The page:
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[snip] The political scientist as enabler. A recent panel of journalists and politicos discussed the spring state legislative session at the Union League Club, at 65 W. Jackson, without once mentioning corruption. An audience member asked why. According to David Morrison, blogging at, "moderator and Roosevelt University professor Paul Green . . . responded that ethics is not worth discussing because 'nobody is opposed to ethics. No candidate is pro-crime.'" That might be a matter of opinion: Morrison links to Republicans' and Democrats' eloquent excuses for why they haven't passed tougher ethics bills.

[snip] Affirmative action for white people. Social Security, the GI Bill, and other social programs of the New Deal and Fair Deal "transferred more than $100 billion to create a modern middle class during the first decade after the Second World War," writes historian Ira Katznelson in the newsletter "Poverty & Race." They "massively advantaged American whites while often excluding African Americans." By comparison, "the black affirmative action programs instituted since 1965 in fact were paltry in their scope and scale."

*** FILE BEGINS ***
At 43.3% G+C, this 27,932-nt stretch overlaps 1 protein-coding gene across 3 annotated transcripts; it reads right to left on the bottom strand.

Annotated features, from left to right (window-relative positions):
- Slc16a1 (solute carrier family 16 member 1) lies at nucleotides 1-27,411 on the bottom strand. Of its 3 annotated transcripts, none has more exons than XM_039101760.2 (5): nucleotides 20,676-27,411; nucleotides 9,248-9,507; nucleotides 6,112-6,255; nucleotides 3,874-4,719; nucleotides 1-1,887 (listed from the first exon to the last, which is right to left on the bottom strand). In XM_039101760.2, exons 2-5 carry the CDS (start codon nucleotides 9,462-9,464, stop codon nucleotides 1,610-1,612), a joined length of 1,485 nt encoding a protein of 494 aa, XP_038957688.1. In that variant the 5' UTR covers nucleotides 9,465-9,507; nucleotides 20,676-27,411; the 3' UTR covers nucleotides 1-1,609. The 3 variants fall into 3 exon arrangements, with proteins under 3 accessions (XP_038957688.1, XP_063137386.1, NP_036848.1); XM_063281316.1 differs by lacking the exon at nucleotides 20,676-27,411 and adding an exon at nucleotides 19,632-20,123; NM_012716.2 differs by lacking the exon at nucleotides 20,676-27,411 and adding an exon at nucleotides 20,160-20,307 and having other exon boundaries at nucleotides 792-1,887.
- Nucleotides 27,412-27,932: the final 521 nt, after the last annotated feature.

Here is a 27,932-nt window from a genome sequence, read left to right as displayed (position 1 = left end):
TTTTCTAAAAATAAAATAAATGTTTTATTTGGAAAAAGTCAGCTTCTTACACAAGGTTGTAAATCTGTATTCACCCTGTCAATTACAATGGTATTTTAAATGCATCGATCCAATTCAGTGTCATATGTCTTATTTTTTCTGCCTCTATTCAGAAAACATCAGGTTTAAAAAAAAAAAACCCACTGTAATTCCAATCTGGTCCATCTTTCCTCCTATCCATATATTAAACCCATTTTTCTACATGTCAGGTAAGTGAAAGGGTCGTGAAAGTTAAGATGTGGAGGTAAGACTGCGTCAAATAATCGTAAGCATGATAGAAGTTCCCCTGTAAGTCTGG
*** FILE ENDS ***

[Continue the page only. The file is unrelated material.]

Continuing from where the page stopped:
[snip] "Where is the investment money, now that our area has been safe for months?" an Iraqi general asks, meeting with American military personnel and journalist Robert Kaplan. Kaplan writes in the Atlantic, "The American soldiers had no answer. They were as frustrated as the Iraqis. . . . The soldiers admitted that while they had the money to lay gravel on a particular road, they lacked the funds to pave it, even though all agreed that graveled roads offered easy concealment for IEDs. It was surreal. The stability of Iraq will likely determine history's judgment on President George W. Bush. And yet even in a newly secured area like this one, the administration has provided little money for the one factor essential to that stability: jobs."

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